Having lived in apartment after apartment where the air has poured out windows and cracks and crevices like water from a pitcher, leaving us drafty and cold in the winter and cranking up the air in the summer, we knew that one thing we wanted to do when we finally got a house was to properly insulate it.
Even before we were dreaming up paint colors and furniture arrangements, we were researching ways to weatherize our home to make it more energy-efficient for the changing seasons. One of the surprising things I learned was that, while we think that a lot of insulation has to happen in the ceilings and walls, your windows, doors and even your light switches can add up to a significant amount of lost air if not properly insulated.
This pie chart from The Sierra Club divvys up where most houses experience air leaks and doors and windows are more than 20 percent. The typical hotspots for insulation--attic, floors and walls—add up to about 30 percent of air loss. But if you look at the costs of insulating, you’ll see that patching up your leaky windows and doors is a no-brainer: To insulate a small attic will cost hundreds, but to add weather-stripping to your windows, doors and fixtures? You can probably accomplish it well under $100.
While we do plan on adding insulation to the attic, we decided that the first order of business would be to attack these other air leaks, first, thanks to Duck brand, who sent me a variety of winterization products to use to shore our new house up against the elements.
The first thing you need to do is figure out where you’re experiencing leaks. I found that it was easiest to locate those leaks when there was a big storm going on outside with strong winds. I just walked around from room to room and stood in front of the windows and doors and used Post-Its to mark where there were drafts. Then, I rounded up some supplies and went to work.
Many doors have little gaps running all around them that let air stream out. To stop that, you can pick up a door weatherization kit that has rubber on one side and an adhesive on the other that attaches to the door jamb. (Did you know that’s what the part around the door is called? The things you learn when you buy a home!) All you need are scissors to cut the rubber to size and then adhere. Pretty simple, and the one from Duck is guaranteed to last 10 years!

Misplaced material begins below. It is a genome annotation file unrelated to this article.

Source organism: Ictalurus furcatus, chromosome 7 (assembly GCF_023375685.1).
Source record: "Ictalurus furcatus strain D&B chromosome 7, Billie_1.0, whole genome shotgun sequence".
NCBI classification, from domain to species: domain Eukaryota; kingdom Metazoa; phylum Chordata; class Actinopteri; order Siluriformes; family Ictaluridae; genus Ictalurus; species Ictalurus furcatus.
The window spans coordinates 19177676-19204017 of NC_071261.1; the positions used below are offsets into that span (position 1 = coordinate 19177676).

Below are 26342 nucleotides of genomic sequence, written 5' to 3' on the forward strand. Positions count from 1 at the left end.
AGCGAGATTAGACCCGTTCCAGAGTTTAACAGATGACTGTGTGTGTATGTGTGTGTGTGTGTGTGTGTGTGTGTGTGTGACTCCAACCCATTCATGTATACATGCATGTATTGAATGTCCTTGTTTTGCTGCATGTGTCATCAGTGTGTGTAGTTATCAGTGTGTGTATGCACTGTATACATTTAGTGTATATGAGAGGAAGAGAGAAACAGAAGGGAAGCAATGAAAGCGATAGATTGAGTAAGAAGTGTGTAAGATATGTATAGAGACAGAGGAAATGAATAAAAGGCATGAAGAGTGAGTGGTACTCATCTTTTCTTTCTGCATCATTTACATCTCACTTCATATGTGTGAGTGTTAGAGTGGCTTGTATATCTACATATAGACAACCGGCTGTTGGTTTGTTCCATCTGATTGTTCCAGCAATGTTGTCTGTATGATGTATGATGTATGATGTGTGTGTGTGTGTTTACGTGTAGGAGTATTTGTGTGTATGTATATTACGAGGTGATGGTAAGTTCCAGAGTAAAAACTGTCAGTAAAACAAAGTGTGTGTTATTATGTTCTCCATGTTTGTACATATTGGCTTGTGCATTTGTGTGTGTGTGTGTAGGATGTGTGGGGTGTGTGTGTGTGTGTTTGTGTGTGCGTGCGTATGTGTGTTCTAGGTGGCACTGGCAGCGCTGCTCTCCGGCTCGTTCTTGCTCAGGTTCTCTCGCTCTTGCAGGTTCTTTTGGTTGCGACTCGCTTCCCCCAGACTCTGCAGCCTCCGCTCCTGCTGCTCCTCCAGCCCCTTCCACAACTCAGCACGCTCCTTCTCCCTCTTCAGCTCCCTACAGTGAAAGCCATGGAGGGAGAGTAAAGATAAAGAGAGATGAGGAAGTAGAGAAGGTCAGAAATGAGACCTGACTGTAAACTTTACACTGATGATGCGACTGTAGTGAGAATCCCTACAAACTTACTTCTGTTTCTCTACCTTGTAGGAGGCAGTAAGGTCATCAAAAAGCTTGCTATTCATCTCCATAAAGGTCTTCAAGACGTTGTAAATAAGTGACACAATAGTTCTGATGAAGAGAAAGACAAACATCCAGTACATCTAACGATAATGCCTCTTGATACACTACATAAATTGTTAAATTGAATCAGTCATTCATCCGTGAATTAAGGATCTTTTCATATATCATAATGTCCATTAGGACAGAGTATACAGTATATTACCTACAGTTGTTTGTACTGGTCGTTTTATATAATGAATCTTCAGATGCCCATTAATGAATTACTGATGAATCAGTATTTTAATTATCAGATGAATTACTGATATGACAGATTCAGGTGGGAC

However, the door to our deck has an extra-large gap along the bottom, which we fixed up using a draft stopper from Duck that slips around the bottom of the door like a glove. Though it is obviously noticeable, I loved the simplicity of this solution! For instance, it is almost foolproof to use, doesn’t require any additional adjustments (it slides with the door), and also can be removed and reused any time you move or need it in a different location. Plus, you can also print out a coupon for the draft stoppers.
With the doors better sealed, then we moved on to the windows. Fortunately, the previous owners left storm windows on almost all of the house’s windows, which is a great first step to cutting down air loss. But if you don’t have those (or for even more added protection), you can turn to old-fashioned window plastic , which is barely noticeable and incredibly easy to apply, thanks to the pre-taped sheets that come with the roll-on kit from Duck. (You can also download a coupon for this kit.)
One of my favorite fixes for the windows was the rope caulk they sent, which requires absolutely no tools whatsoever. You just open the package, unroll a length of moldable caulk, push it into place along the edge where air is leaking, and you’re done. You can stretch it or double it up depending on the thickness your window needs, which I really liked. Plus, it seems really sturdy and is paintable and removable—making it a solution that will fit any number of living situations. (I found that it's best to use along the bottom of a drafty window, like how I used it, where there isn't much friction against it.)
And, while windows and doors are some biggies for losing heat, there are also a lot of surprising little ways heat escapes. Like through your wall sockets. (Just check out the picture below to see all that open space that sits behind the cover and can let outside air seep in.) According to the Sierra Club pie-chart, it only accounts for about 2 percent of loss, but it’s a pretty easy fix by popping in pieces of pre-cut foam that fit beneath the wall covers. It only took me about a half an hour to go around the house and add the inserts to all the sockets and switches along our exterior walls (where the loss is the greatest). And I still have extra inserts left over from a single package!
All in all, they were really simple swaps to help make our new home more energy efficient. And aside from the plastic window coverings, all of those changes are durable and should last for years before having to be replaced. Saving time, money and a little bit of Mother Nature, too? That’s my kind of home-improvement project!
To find out more about weatherization products from Duck, visit their site here. You can also "like" them on Facebook or follow them on Twitter for their latest updates.
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